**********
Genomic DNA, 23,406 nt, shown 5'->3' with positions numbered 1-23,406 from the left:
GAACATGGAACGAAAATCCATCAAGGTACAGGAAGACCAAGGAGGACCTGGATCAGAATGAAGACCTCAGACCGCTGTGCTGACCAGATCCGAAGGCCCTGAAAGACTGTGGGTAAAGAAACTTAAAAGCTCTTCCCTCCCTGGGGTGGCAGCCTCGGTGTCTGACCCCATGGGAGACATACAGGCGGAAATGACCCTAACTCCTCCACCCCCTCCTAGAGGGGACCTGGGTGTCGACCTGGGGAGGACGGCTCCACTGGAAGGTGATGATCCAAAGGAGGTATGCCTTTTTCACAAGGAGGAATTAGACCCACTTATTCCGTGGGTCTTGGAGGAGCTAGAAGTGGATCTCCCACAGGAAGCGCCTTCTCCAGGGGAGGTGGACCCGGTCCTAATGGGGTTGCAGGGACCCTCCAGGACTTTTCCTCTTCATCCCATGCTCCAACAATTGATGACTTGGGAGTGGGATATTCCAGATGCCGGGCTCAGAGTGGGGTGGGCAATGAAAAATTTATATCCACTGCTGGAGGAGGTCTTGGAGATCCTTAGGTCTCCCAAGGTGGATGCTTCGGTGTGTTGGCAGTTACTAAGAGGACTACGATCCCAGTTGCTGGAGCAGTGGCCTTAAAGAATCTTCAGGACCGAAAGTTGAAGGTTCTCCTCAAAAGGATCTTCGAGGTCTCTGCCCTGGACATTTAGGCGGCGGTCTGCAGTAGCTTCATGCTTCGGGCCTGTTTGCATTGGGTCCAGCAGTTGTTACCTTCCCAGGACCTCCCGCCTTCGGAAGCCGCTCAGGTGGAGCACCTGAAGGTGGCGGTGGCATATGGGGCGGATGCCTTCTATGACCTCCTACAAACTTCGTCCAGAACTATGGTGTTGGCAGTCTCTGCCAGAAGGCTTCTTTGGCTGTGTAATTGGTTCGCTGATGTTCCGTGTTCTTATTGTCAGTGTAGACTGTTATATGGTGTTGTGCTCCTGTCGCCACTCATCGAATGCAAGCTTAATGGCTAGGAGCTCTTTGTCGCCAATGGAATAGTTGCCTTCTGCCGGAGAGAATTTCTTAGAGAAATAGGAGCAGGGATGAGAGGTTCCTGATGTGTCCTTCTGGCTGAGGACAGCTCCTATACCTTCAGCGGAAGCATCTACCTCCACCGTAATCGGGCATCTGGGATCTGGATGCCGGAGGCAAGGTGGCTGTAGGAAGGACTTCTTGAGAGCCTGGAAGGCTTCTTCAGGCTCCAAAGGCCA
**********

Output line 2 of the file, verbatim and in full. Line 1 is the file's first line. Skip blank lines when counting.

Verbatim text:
GAACATGGAACGAAAATCCATCAAGGTACAGGAAGACCAAGGAGGACCTGGATCAGAATGAAGACCTCAGACCGCTGTGCTGACCAGATCCGAAGGCCCTGAAAGACTGTGGGTAAAGAAACTTAAAAGCTCTTCCCTCCCTGGGGTGGCAGCCTCGGTGTCTGACCCCATGGGAGACATACAGGCGGAAATGACCCTAACTCCTCCACCCCCTCCTAGAGGGGACCTGGGTGTCGACCTGGGGAGGACGGCTCCACTGGAAGGTGATGATCCAAAGGAGGTATGCCTTTTTCACAAGGAGGAATTAGACCCACTTATTCCGTGGGTCTTGGAGGAGCTAGAAGTGGATCTCCCACAGGAAGCGCCTTCTCCAGGGGAGGTGGACCCGGTCCTAATGGGGTTGCAGGGACCCTCCAGGACTTTTCCTCTTCATCCCATGCTCCAACAATTGATGACTTGGGAGTGGGATATTCCAGATGCCGGGCTCAGAGTGGGGTGGGCAATGAAAAATTTATATCCACTGCTGGAGGAGGTCTTGGAGATCCTTAGGTCTCCCAAGGTGGATGCTTCGGTGTGTTGGCAGTTACTAAGAGGACTACGATCCCAGTTGCTGGAGCAGTGGCCTTAAAGAATCTTCAGGACCGAAAGTTGAAGGTTCTCCTCAAAAGGATCTTCGAGGTCTCTGCCCTGGACATTTAGGCGGCGGTCTGCAGTAGCTTCATGCTTCGGGCCTGTTTGCATTGGGTCCAGCAGTTGTTACCTTCCCAGGACCTCCCGCCTTCGGAAGCCGCTCAGGTGGAGCACCTGAAGGTGGCGGTGGCATATGGGGCGGATGCCTTCTATGACCTCCTACAAACTTCGTCCAGAACTATGGTGTTGGCAGTCTCTGCCAGAAGGCTTCTTTGGCTGTGTAATTGGTTCGCTGATGTTCCGTGTTCTTATTGTCAGTGTAGACTGTTATATGGTGTTGTGCTCCTGTCGCCACTCATCGAATGCAAGCTTAATGGCTAGGAGCTCTTTGTCGCCAATGGAATAGTTGCCTTCTGCCGGAGAGAATTTCTTAGAGAAATAGGAGCAGGGATGAGAGGTTCCTGATGTGTCCTTCTGGCTGAGGACAGCTCCTATACCTTCAGCGGAAGCATCTACCTCCACCGTAATCGGGCATCTGGGATCTGGATGCCGGAGGCAAGGTGGCTGTAGGAAGGACTTCTTGAGAGCCTGGAAGGCTTCTTCAGGCTCCAAAGGCCA